Our guide took us to the very humble abode of author John Nichols (“The Milagro Bean Field War”) requesting that we NOT take a photo (no reason given — privacy issues?). Our guide expressed disgust for the newer adobe homes, which looked great to us and in keeping with the architectural style. I’m not exactly sure why she didn’t like them — I think it was the people who went with them. A woman in an SUV drove past us, and our guide motioned to her to slow down. I didn’t think she was going excessively fast. Whatever, the woman driver behind closed windows shouted “F*** You!” and sped past.

Finally, we crossed a lovely, tree-shaded creek to the Neem Karoli Baba Ashram. A tiny adobe hermitage sat off in the woods. The ashram houses the Hanuman Temple, named for the revered Hindu monkey god in the Ramayana story.

Larger than life-sized statue of Hanuman the Monkey God

Hanuman is the embodiment of service and devotion. A dread-locked young man who introduced himself as “Israel” (but looked more like a Chad or a Jeremy) welcomed us, and our guide offered us some chai and homemade bread. As we sat in a field behind the ashram she discussed prairie dogs and how they are the keystone species holding all 150-some other species together. She discussed how homo sapiens had destroyed all the native grasslands, now replaced with sage. Of course, being from Boulder — “prairie dog rescue central” — we agreed with her.

Our agreement, however, did not seem to satisfy her and she became more evangelical about the issue. Finally, we had had enough of the lecturing and needed to leave. We thanked her for her great tour of Taos and her “insider’s view” of things there. Despite this, she rode off in a huff on her Smoking Loon, saying she didn’t know why she was talking with outsiders and we should go back to Boulder. We later learned that she had been banned from a certain grocery store for yelling at a young mother about her noisy child. Of course, being from Boulder — our beloved city of evangelical eccentrics — none of this seemed that surprising to us.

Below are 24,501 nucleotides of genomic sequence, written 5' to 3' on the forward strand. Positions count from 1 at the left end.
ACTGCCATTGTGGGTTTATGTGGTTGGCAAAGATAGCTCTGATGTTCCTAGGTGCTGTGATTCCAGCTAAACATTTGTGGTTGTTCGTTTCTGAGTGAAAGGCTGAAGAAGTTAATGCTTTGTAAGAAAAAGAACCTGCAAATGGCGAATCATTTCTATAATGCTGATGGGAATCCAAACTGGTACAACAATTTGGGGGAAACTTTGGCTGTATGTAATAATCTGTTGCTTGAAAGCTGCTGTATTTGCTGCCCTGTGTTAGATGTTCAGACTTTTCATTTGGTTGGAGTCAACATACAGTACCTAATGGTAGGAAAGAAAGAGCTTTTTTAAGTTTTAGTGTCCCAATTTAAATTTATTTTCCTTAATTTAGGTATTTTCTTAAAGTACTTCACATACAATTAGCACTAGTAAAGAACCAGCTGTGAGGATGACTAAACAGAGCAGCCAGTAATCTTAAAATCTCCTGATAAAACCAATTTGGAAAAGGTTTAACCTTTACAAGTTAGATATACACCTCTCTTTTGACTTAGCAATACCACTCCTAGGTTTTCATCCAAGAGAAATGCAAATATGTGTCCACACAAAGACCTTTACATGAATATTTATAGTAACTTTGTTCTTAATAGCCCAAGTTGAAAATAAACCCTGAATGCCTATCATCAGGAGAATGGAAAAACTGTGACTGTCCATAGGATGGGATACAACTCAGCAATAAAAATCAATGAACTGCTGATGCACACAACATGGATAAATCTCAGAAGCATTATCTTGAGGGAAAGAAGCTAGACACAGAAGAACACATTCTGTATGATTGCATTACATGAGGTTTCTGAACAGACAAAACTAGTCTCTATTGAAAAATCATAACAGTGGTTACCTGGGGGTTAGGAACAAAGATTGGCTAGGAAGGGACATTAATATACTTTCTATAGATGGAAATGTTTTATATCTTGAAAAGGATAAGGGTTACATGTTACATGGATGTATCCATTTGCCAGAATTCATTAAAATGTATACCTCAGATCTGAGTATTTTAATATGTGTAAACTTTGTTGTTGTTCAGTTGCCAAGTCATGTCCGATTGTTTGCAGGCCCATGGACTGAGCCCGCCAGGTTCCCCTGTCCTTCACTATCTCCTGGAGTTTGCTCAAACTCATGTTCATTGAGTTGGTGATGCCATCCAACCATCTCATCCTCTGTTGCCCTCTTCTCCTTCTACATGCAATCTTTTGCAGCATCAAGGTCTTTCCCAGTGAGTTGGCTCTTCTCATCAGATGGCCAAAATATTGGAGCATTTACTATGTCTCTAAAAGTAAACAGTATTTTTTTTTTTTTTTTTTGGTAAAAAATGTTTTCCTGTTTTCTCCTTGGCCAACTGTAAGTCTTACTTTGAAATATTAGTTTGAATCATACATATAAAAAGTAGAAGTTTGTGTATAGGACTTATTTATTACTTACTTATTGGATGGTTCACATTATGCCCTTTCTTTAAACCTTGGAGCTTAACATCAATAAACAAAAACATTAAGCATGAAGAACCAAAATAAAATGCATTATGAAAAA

Heavenly Stairway

Some of our local hosts who had emigrated from various urban centers said the New Mexico moniker of Land of Enchantment should be “Land of Entrapment.” There’s a lively “expat” community of rat-race escapees, artists, spiritual seekers and nonconformists, which we also experienced first hand at the Greater World Earthship, a sustainable, off-the-grid community just outside of Taos — another entire blog posting in itself. Their homes are built of recycled car tires, bottles, aluminum cans, earthen berms and adobe.

The scenic desert drive over the 650-foot-high Rio Grand Gorge bridge spans the chasm to another world — a world, however, that our Smoking Loon guide disdained because the remotely located Earthship people had to drive everywhere in their nonsustainable vehicles. You, too, can visit the Earthship community at http://earthship.org/

Oh well, utopia does not seem to exist anywhere on the planet. All we can do is keep trying.

Earthship Visitor Center

Making old tires, bottles and cans into great architecture

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Purple Potato Salad and Green Chili Lager

La Veta Inn, La Veta, Colorado

On a recent trip to Taos, NM, a friend and I stopped in La Veta, CO, for lunch at the La Veta Inn. La Veta sits in a Shangri-La setting, nestled in a lush, green valley surrounded by majestic, snowy peaks. On a lovely, sunny adobe-walled patio strewn with flowers and gurgling fountains we enjoyed a lunch of delectable, creamy purple potato salad

Purple potato salad and savory sandwich